In the face of growing anxiety over the mosquito-borne Zika virus, about 125 experts have signed their names to a letter sent to World Health Organization Director-General Margaret Chan, calling for either the relocation or postponement of the 2016 Rio Summer Olympic Games.
The doctors, professors and scientists argue in the letter that a failure to do so would be “unethical” -- and may lead to a global spread of the disease.
“The Brazilian strain of Zika virus harms health in ways that science has not observed before,” the letter states. “An unnecessary risk is posed when 500,000 foreign tourists from all countries attend the Games, potentially acquire that strain, and return home to places where it can become endemic.”
Thus far, the Brazilian government has reported 120,000 probable cases of the virus, and Rio de Janeiro has one of the country's highest incidence rates. Given Brazil’s unstable political and economic situation -- along with “Rio’s poor social conditions and sanitation” -- it’s highly unlikely that it will be able to do anything to effectively combat the spread of the disease before the Games kick off on Aug. 5.
Zika has been linked with fetal brain defects like microcephaly, thus raising the stakes and prospective danger for any woman of childbearing age traveling to Rio this summer.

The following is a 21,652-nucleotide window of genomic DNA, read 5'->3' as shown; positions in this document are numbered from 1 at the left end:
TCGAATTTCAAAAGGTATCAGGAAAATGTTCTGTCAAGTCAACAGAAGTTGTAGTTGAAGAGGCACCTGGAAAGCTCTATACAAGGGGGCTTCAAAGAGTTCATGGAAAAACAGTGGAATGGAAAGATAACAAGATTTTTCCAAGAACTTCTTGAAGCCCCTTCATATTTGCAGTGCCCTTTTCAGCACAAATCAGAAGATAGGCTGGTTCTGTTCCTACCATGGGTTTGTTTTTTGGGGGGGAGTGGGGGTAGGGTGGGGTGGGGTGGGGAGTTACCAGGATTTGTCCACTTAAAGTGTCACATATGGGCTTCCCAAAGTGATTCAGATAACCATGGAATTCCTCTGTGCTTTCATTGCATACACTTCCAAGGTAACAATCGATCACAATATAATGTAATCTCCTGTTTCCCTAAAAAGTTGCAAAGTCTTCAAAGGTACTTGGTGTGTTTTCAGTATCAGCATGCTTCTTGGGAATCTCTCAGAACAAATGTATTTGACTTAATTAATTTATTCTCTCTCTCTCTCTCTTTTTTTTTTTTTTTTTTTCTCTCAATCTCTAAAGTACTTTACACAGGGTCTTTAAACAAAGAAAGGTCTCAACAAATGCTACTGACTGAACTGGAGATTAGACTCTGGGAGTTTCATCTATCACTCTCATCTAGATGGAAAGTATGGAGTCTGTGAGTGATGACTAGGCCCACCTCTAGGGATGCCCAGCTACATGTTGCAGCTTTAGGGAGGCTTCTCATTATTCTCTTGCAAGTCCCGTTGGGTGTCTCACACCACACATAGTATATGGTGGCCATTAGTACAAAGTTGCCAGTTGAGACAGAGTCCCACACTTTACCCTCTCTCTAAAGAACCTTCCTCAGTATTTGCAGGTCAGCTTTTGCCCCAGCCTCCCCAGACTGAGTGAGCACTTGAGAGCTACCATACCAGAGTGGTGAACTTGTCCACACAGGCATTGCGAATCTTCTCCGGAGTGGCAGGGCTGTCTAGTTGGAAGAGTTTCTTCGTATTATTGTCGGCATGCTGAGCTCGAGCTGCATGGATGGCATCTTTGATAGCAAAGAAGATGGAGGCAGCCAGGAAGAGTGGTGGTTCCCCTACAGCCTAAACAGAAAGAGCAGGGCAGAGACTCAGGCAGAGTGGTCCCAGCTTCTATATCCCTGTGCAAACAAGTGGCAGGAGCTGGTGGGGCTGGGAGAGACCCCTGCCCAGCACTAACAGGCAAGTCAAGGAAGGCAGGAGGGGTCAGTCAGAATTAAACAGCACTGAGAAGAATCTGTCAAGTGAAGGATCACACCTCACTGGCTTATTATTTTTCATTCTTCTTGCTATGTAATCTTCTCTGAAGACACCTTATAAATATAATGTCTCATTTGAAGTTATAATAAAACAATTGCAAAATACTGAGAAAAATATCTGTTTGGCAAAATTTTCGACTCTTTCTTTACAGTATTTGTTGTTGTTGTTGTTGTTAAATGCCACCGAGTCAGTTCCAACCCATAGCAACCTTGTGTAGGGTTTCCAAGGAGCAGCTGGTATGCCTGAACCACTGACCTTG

The authors hope to convince WHO to “conduct a fresh, evidence-based assessment of Zika and the Games, and its recommendations for travelers,” suggesting that it’s unfair to ask athletes in particular to choose between their commitment to their teams and their patriotism on one hand, and the potential risks to their health on the other.
Noting that WHO may have a conflict of interest considering its alliance with the International Olympic Committee, the authors of the letter additionally recommend that the organization “convene an independent group to advise it and the IOC in a transparent, evidence-based process in which science, public health, and the spirit of sport come first.”
Not taking these measures, the authors conclude, would be all too reckless, and may have both “public health and ethical consequences.” And no one, they argue, can predict the chain of events that could arise from such “irresponsib[ility].”